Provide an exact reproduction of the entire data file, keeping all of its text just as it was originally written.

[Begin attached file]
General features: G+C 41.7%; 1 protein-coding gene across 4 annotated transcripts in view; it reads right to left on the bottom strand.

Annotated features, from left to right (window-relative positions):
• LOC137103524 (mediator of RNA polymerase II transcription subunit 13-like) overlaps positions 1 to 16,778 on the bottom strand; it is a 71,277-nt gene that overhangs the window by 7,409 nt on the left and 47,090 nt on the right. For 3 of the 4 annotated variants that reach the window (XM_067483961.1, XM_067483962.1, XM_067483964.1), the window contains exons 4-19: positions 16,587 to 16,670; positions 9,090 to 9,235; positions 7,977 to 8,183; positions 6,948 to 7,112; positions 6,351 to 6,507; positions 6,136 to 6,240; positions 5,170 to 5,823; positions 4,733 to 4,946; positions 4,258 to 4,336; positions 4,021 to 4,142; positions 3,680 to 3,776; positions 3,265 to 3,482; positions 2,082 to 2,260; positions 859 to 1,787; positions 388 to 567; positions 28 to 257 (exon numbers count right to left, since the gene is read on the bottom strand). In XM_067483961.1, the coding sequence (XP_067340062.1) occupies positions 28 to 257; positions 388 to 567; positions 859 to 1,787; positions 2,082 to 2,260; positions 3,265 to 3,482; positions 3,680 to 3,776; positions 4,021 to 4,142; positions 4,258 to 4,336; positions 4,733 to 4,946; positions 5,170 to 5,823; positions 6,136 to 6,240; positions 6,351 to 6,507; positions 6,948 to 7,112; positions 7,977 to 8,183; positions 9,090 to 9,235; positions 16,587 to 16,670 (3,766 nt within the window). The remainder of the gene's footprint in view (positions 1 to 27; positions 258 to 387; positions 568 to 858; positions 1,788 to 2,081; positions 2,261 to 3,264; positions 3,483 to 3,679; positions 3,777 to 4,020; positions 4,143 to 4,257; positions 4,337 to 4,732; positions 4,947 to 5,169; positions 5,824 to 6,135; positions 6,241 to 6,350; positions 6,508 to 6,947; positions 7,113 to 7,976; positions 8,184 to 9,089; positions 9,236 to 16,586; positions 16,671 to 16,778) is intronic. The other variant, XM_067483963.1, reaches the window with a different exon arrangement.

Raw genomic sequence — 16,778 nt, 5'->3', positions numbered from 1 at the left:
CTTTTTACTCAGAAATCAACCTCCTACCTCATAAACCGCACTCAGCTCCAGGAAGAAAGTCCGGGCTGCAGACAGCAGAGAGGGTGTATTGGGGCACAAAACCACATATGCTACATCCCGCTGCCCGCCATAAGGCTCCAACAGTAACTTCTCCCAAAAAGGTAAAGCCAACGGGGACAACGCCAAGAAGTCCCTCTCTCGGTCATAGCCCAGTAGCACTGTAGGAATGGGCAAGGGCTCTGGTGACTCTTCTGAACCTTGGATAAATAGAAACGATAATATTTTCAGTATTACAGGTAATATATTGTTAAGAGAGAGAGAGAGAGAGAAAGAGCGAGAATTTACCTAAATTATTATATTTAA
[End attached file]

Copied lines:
General features: G+C 41.7%; 1 protein-coding gene across 4 annotated transcripts in view; it reads right to left on the bottom strand.

Annotated features, from left to right (window-relative positions):
• LOC137103524 (mediator of RNA polymerase II transcription subunit 13-like) overlaps positions 1 to 16,778 on the bottom strand; it is a 71,277-nt gene that overhangs the window by 7,409 nt on the left and 47,090 nt on the right. For 3 of the 4 annotated variants that reach the window (XM_067483961.1, XM_067483962.1, XM_067483964.1), the window contains exons 4-19: positions 16,587 to 16,670; positions 9,090 to 9,235; positions 7,977 to 8,183; positions 6,948 to 7,112; positions 6,351 to 6,507; positions 6,136 to 6,240; positions 5,170 to 5,823; positions 4,733 to 4,946; positions 4,258 to 4,336; positions 4,021 to 4,142; positions 3,680 to 3,776; positions 3,265 to 3,482; positions 2,082 to 2,260; positions 859 to 1,787; positions 388 to 567; positions 28 to 257 (exon numbers count right to left, since the gene is read on the bottom strand). In XM_067483961.1, the coding sequence (XP_067340062.1) occupies positions 28 to 257; positions 388 to 567; positions 859 to 1,787; positions 2,082 to 2,260; positions 3,265 to 3,482; positions 3,680 to 3,776; positions 4,021 to 4,142; positions 4,258 to 4,336; positions 4,733 to 4,946; positions 5,170 to 5,823; positions 6,136 to 6,240; positions 6,351 to 6,507; positions 6,948 to 7,112; positions 7,977 to 8,183; positions 9,090 to 9,235; positions 16,587 to 16,670 (3,766 nt within the window). The remainder of the gene's footprint in view (positions 1 to 27; positions 258 to 387; positions 568 to 858; positions 1,788 to 2,081; positions 2,261 to 3,264; positions 3,483 to 3,679; positions 3,777 to 4,020; positions 4,143 to 4,257; positions 4,337 to 4,732; positions 4,947 to 5,169; positions 5,824 to 6,135; positions 6,241 to 6,350; positions 6,508 to 6,947; positions 7,113 to 7,976; positions 8,184 to 9,089; positions 9,236 to 16,586; positions 16,671 to 16,778) is intronic. The other variant, XM_067483963.1, reaches the window with a different exon arrangement.

Raw genomic sequence — 16,778 nt, 5'->3', positions numbered from 1 at the left:
CTTTTTACTCAGAAATCAACCTCCTACCTCATAAACCGCACTCAGCTCCAGGAAGAAAGTCCGGGCTGCAGACAGCAGAGAGGGTGTATTGGGGCACAAAACCACATATGCTACATCCCGCTGCCCGCCATAAGGCTCCAACAGTAACTTCTCCCAAAAAGGTAAAGCCAACGGGGACAACGCCAAGAAGTCCCTCTCTCGGTCATAGCCCAGTAGCACTGTAGGAATGGGCAAGGGCTCTGGTGACTCTTCTGAACCTTGGATAAATAGAAACGATAATATTTTCAGTATTACAGGTAATATATTGTTAAGAGAGAGAGAGAGAGAGAAAGAGCGAGAATTTACCTAAATTATTATATTTAA